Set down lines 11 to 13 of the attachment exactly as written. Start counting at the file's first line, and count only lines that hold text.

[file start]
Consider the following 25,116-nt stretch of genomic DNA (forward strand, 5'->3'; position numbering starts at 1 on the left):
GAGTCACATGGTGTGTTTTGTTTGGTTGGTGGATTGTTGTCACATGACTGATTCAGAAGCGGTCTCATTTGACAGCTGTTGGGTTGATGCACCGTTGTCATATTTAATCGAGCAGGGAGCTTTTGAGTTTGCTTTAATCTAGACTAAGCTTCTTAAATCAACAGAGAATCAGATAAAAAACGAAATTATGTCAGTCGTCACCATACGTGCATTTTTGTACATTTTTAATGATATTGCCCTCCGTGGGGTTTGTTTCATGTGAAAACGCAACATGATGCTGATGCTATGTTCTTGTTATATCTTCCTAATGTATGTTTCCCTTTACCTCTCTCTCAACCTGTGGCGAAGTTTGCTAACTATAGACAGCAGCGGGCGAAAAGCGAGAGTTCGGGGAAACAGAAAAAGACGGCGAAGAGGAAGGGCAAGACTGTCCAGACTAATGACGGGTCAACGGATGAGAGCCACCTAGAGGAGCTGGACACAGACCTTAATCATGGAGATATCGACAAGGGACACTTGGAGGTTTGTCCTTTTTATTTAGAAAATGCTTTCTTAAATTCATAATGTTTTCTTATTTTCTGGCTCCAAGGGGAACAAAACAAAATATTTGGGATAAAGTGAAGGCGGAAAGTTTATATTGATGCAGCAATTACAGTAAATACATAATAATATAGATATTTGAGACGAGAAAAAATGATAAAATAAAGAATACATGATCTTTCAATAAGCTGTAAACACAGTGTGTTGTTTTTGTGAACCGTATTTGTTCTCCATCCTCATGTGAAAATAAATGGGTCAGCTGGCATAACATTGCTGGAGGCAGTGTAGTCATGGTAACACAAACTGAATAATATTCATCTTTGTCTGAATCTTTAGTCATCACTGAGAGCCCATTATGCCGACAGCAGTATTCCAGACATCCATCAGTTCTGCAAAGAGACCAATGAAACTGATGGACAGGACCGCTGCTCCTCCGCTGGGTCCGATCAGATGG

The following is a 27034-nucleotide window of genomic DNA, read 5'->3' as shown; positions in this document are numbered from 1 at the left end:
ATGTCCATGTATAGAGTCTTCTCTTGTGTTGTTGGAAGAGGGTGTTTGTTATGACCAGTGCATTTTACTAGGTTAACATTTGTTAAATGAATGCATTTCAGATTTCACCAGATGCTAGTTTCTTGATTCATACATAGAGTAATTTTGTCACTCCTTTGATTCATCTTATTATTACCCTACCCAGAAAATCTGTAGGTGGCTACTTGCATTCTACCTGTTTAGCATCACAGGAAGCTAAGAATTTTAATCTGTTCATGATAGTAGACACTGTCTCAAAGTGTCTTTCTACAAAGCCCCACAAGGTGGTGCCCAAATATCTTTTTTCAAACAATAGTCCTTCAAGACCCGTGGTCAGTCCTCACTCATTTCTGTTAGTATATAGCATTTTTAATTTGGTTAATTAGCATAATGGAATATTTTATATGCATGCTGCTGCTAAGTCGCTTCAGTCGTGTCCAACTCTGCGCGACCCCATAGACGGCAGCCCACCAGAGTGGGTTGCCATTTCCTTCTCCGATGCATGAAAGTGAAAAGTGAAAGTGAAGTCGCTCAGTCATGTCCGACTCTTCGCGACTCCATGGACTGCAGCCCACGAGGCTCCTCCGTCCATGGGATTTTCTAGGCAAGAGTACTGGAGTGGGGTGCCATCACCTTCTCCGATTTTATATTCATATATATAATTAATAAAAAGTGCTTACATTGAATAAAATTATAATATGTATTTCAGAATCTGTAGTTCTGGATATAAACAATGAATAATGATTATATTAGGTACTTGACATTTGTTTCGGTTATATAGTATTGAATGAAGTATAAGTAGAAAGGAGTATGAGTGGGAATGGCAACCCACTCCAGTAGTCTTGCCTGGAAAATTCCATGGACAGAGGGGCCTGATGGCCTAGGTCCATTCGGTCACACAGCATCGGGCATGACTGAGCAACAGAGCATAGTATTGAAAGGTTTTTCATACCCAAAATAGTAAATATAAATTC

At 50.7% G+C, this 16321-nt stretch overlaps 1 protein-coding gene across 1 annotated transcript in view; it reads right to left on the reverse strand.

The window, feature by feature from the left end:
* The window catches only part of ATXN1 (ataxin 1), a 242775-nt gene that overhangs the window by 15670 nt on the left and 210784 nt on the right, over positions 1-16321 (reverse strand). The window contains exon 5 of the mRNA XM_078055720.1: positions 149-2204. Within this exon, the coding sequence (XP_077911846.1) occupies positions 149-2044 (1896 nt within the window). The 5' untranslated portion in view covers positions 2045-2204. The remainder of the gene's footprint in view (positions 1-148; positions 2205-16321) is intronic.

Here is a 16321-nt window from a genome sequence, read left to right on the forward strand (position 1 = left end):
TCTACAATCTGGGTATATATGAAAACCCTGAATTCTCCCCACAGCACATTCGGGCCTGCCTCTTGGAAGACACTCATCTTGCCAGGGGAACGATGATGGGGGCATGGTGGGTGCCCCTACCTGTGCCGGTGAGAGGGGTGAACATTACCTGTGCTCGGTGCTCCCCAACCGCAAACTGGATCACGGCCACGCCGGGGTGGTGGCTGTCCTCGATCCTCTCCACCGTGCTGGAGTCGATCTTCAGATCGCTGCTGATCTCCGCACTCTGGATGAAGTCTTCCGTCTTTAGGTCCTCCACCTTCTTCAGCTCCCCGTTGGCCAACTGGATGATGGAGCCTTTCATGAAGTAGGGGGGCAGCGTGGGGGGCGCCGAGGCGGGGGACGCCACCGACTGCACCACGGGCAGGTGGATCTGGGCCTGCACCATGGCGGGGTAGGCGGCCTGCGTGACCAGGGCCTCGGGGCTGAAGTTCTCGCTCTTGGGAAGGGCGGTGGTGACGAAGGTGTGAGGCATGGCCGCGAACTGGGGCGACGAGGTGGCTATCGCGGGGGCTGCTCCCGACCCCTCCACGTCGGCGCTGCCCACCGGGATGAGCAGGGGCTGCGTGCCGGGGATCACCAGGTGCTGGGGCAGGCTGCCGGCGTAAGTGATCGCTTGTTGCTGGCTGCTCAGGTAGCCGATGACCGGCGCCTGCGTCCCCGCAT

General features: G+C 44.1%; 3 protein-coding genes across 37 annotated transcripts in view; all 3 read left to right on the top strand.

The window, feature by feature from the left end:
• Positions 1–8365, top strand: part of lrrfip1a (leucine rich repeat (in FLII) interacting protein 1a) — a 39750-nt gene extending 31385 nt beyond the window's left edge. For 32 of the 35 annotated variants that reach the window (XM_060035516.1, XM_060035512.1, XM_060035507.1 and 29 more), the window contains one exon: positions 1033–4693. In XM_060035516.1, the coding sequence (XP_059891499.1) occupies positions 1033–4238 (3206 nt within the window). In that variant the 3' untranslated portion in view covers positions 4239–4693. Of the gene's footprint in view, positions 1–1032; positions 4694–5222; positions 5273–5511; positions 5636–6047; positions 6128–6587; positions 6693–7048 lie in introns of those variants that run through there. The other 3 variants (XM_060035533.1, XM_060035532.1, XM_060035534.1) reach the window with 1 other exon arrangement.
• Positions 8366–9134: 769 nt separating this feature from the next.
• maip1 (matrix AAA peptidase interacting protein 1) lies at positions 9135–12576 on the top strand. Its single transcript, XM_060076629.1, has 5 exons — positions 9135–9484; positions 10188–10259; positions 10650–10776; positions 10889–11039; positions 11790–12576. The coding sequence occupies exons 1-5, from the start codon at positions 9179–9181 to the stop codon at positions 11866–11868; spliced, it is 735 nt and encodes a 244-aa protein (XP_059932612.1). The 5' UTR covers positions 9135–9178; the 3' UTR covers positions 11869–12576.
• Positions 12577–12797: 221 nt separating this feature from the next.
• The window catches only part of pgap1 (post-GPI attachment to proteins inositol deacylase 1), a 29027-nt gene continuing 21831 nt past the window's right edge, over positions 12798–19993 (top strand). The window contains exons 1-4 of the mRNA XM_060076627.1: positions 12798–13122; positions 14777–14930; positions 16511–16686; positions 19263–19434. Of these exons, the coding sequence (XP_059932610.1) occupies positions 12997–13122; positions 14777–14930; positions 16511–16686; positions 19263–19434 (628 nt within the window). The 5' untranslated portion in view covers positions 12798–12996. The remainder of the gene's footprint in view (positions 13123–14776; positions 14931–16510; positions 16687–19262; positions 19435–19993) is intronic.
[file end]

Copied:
The window, feature by feature from the left end:
• Positions 1–8365, top strand: part of lrrfip1a (leucine rich repeat (in FLII) interacting protein 1a) — a 39750-nt gene extending 31385 nt beyond the window's left edge. For 32 of the 35 annotated variants that reach the window (XM_060035516.1, XM_060035512.1, XM_060035507.1 and 29 more), the window contains one exon: positions 1033–4693. In XM_060035516.1, the coding sequence (XP_059891499.1) occupies positions 1033–4238 (3206 nt within the window). In that variant the 3' untranslated portion in view covers positions 4239–4693. Of the gene's footprint in view, positions 1–1032; positions 4694–5222; positions 5273–5511; positions 5636–6047; positions 6128–6587; positions 6693–7048 lie in introns of those variants that run through there. The other 3 variants (XM_060035533.1, XM_060035532.1, XM_060035534.1) reach the window with 1 other exon arrangement.
• Positions 8366–9134: 769 nt separating this feature from the next.